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Saturday, September 13, 2008

Friday Night: Stones Throw Appreciation Party at Mighty

Posted By on Sat, Sep 13, 2008 at 10:00 PM

Stones Throw Appreciation Party

With Peanut Butter Wolf and J Rocc

Mighty, 119 Utah Street

September 12, 2007

Notes and Photos by Jackie Lopez

Better Than: MTV’s TRL

Stones Throw Records has definitely got some of the dopest artists, producers, MCs, DJs and heck, all-around-prodigies, to bless the hip-hop stage. The likes of Aloe Blacc, Guilty Simpson, Madlib, Oh No, and Quasimoto represent the label, which is probably best known for housing J Dilla, one of the most outstanding beat-producing masterminds. The Bay Area can collectively grin that one of ours, Peanut Butter Wolf, owns Stones Throw. On Friday night at Mighty, I joined a packed house of supporters to welcome the Wolf back home.

Have you ever seen a crowd face the stage and just start flowin’ all together to anything that the DJ put on? How about three gigantic screens hovering above the main room while a DJ mix was taking place? The Stones Throw Appreciation Party brought out not only Peanut Butter Wolf, but J Rocc -- one of the original turntablists for the Beat Junkies, which he helped found back in 1992.

The host introduced him saying, “this is our music,” then walked off the stage, leaving J Rocc to mess with some drums. He let the crowd have it with his mixture of old school, house, reggae and hip-hop. He even threw classical music in with a beat (ode to J Dilla), and that part of the set hit me so hard, I felt vulnerable for half a minute till he switched back to the old school jams. When J Rocc played “Friends” by Whodini, I heard someone behind me say, “Man, he’s killin it.” And then some.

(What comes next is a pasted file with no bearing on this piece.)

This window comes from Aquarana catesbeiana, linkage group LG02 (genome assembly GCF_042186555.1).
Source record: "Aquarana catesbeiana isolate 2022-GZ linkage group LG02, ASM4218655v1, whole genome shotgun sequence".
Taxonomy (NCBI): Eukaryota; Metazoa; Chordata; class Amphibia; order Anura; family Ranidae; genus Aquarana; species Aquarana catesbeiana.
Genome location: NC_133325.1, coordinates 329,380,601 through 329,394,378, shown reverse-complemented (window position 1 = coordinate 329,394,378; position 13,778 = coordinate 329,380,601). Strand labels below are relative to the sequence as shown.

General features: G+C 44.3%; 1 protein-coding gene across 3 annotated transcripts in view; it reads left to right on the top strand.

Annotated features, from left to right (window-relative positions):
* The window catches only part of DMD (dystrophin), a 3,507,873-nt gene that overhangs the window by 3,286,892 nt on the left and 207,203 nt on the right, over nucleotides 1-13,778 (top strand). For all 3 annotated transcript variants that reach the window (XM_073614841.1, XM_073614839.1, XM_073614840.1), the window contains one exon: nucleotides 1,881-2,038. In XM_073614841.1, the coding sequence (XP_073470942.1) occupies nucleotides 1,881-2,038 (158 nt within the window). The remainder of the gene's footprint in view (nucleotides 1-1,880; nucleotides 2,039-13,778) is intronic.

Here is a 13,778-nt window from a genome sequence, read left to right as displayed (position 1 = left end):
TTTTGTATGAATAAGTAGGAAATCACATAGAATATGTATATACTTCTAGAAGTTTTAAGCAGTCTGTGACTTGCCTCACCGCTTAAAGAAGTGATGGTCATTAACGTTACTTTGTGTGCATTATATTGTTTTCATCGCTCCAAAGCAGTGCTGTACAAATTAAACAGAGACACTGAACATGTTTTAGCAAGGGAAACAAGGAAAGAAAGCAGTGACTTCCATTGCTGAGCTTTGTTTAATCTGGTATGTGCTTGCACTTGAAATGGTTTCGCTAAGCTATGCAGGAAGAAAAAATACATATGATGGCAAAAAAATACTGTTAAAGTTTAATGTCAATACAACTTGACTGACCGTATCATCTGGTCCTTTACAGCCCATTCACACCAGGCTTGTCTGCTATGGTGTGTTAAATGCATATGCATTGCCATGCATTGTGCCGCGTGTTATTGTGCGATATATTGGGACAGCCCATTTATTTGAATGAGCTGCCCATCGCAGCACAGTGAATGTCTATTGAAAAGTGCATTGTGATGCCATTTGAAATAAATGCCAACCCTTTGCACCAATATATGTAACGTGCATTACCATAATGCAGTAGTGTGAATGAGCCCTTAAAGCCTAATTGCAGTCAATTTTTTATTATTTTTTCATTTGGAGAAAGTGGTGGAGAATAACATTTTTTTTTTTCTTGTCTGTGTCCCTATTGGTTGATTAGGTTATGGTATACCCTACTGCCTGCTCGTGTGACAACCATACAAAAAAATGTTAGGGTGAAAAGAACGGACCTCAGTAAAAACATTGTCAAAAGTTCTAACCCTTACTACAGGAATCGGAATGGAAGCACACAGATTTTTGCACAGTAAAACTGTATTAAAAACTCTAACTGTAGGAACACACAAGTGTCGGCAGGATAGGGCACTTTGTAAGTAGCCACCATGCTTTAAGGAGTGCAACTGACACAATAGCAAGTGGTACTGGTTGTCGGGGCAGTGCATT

While the DJs hit the stage, artists painted on canvasses set up at the venue's corners. I circled the paintings until one artist came up to me, gave me his business card, and introduced himself as Drendo of Swamps and Bridges. You can browse his work here.. Closer to the entrance was another artist, Dania Wright. There was a table set and she was embellishing t-shirts with some amazing portraits. She called it “wearable art” and had a rack of hand-painted tees, which she'd done one by one to the beat of the bass.

Around 1 a.m., Peanut Butter Wolf appeared onstage, red felt hat and all, and let us see what the video hype associated with his name was all about. See, for around a year now, the Bay Areahas only been able to witness PBW DJ to a video mix synchronized to his set on YouTube. Live, it was something else.

Those three massive projector screens on the wall stopped repeating ads of Lyricist Lounge, Segue and Mighty and switched to a stream of music videos that matched up with the Wolf's selection. The crowd kept its attention on the stage -- it was sort of like watching music videos with friends, turning to each other and going "ohh, remember this?" only at a packed club with hundreds of strangers. When was the last time you saw KRS One “Sound of Da Police," M.O.P “Ante Up," or Special Ed, “I Got It Made”? Some of the videos I’d never seen before. What a treat.

Critic's Notebook

Personal Bias: I wont apologize for swooning over J Rocc’s beats. I can’t help it.

Random Detail: The Stones Throw ad with the vinyl record spinning on the projector screen was pretty darn attention-grabbing.

By the Way: Jamal Jeanpierre, you owe me a drink ticket.

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Janine Kahn


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